Doctors Charles Munneryn and Stephen Trokel founded VISX in 1986, after designing a laser vision correction system with an excimer laser and a computerized workstation. Munnerlyn and Trokel sold their system to ophthalmologists, who used it to perform Photorefractive Keratectomy (PRK) on patients with low levels of myopia, more commonly known as nearsightedness. PRK was usually performed on one eye at a time. Numbing drops were applied to the eye so the procedure was painless. The ophthalmologist used an instrument called a speculum to hold the eye open. He or she then removed the epithelium--the layer of protective skin covering the cornea. While the patient fixated on a red, blinking light, the ophthalmologist used the laser to reshape the cornea by removing microscopic layers of tissue.
VISX hoped to eventually win the approval of the Food and Drug Administration (FDA), so it could market and sell its system in the United States. Once it gained FDA approval, the company planned to tap into the huge market of vision correction--the one out of two people worldwide suffering from vision problems.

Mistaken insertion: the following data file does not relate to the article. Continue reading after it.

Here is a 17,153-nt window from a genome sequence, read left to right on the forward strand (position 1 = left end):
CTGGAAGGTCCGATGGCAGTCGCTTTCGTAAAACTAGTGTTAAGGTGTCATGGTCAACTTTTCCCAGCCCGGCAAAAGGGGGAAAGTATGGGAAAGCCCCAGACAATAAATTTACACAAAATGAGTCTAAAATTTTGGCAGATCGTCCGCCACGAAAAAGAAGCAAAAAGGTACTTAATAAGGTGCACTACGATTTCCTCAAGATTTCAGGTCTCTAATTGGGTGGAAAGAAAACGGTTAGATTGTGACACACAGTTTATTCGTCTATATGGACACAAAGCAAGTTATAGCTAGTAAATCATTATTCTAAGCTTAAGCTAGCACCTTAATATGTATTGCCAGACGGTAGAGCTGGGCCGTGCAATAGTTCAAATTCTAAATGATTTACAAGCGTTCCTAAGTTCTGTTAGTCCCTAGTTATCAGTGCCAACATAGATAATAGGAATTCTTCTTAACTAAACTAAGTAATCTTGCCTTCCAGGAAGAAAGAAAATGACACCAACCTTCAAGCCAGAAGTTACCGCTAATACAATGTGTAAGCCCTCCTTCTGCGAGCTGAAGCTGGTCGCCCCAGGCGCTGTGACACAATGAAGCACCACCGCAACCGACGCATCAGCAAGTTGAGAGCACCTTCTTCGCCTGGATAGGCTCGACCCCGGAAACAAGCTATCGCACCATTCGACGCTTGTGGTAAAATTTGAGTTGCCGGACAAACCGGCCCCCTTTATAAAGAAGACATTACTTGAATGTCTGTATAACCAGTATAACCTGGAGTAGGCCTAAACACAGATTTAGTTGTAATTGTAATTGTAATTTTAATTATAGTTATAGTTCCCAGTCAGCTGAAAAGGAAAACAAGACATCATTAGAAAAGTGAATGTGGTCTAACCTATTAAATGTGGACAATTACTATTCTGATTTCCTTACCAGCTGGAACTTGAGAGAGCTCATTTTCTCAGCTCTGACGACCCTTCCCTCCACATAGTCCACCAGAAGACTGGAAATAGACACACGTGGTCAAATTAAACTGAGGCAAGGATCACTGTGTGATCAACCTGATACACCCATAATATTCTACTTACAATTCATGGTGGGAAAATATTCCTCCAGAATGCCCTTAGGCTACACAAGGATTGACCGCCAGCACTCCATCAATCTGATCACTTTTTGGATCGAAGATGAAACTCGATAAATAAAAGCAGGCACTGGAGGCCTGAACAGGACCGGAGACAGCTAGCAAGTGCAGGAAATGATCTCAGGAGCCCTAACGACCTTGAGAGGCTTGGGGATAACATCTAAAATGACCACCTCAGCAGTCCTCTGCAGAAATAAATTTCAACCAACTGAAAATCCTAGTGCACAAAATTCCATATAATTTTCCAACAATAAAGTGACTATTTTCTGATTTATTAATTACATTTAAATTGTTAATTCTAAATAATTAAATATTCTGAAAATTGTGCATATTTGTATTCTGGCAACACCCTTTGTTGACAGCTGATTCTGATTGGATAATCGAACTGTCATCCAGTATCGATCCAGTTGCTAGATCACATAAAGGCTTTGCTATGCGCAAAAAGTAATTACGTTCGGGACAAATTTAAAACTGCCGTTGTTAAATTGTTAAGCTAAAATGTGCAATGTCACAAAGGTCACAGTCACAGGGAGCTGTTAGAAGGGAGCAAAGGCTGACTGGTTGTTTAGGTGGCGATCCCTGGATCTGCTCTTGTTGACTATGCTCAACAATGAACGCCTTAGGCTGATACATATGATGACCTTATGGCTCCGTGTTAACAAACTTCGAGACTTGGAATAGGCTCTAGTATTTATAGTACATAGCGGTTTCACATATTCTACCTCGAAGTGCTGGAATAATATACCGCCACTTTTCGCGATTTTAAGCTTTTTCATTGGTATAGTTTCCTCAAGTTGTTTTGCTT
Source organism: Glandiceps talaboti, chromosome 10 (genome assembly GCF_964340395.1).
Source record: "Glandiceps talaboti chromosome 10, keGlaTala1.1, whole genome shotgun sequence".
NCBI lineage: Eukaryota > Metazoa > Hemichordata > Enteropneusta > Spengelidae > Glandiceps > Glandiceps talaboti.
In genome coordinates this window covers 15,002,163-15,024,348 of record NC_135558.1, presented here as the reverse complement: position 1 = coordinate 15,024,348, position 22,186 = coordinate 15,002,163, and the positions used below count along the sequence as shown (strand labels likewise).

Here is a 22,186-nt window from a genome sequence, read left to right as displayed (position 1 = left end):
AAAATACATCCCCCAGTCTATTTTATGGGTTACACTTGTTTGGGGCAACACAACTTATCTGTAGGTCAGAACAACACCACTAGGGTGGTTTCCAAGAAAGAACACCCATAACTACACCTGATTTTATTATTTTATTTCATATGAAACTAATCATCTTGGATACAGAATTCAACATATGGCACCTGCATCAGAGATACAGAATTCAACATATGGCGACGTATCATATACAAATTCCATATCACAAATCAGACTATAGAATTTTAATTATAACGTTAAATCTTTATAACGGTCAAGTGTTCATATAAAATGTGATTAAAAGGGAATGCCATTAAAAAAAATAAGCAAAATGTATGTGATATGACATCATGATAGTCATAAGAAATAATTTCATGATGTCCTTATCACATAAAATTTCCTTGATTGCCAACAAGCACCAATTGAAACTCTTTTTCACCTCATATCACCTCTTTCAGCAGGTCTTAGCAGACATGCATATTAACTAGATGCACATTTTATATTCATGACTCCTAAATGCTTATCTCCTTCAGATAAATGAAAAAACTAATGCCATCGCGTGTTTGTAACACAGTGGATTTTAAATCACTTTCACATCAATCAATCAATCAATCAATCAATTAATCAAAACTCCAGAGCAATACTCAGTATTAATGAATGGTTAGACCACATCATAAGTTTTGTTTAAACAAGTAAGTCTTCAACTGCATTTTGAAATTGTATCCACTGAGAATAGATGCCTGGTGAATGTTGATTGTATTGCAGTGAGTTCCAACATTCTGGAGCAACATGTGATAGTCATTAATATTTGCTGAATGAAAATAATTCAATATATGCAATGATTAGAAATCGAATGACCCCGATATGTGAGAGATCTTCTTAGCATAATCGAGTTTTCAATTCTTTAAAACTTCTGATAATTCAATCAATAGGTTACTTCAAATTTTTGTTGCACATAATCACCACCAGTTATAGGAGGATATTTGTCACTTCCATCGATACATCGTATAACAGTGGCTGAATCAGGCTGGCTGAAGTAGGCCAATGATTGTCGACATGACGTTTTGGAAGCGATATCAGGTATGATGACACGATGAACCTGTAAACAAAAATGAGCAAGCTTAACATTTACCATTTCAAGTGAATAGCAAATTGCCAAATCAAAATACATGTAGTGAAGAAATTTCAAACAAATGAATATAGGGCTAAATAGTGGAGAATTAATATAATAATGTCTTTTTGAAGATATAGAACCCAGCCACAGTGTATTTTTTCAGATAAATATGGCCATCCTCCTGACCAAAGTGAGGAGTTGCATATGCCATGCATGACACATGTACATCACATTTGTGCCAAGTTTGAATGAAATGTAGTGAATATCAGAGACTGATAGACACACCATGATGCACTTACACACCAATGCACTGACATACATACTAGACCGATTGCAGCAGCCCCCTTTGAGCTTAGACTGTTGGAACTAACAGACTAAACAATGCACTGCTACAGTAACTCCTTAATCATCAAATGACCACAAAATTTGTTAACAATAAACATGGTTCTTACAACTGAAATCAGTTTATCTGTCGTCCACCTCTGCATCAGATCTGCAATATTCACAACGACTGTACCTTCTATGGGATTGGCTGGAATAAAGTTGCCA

In 1987 the first eye was treated with VISX technology and the company was incorporated. In 1989 VISX went public and began to market its laser systems overseas.
However, VISX and another company, Taunton Technologies Inc., had been disputing bitterly for several years regarding patents for the excimer laser and the system itself. While no one can obtain a patent on laser surgery in general, inventors can file patents on the parts and designs used in the system. Taunton Technologies was founded in 1986 by Dr. Francis L'Esperence, who believed he had a right to some patents regarding the system used to perform the surgery. The two companies eventually resolved their disagreements through a merger. VISX was acquired by Taunton in 1990. After the merger, Taunton adopted the VISX name.
Pillar Point Partners in 1992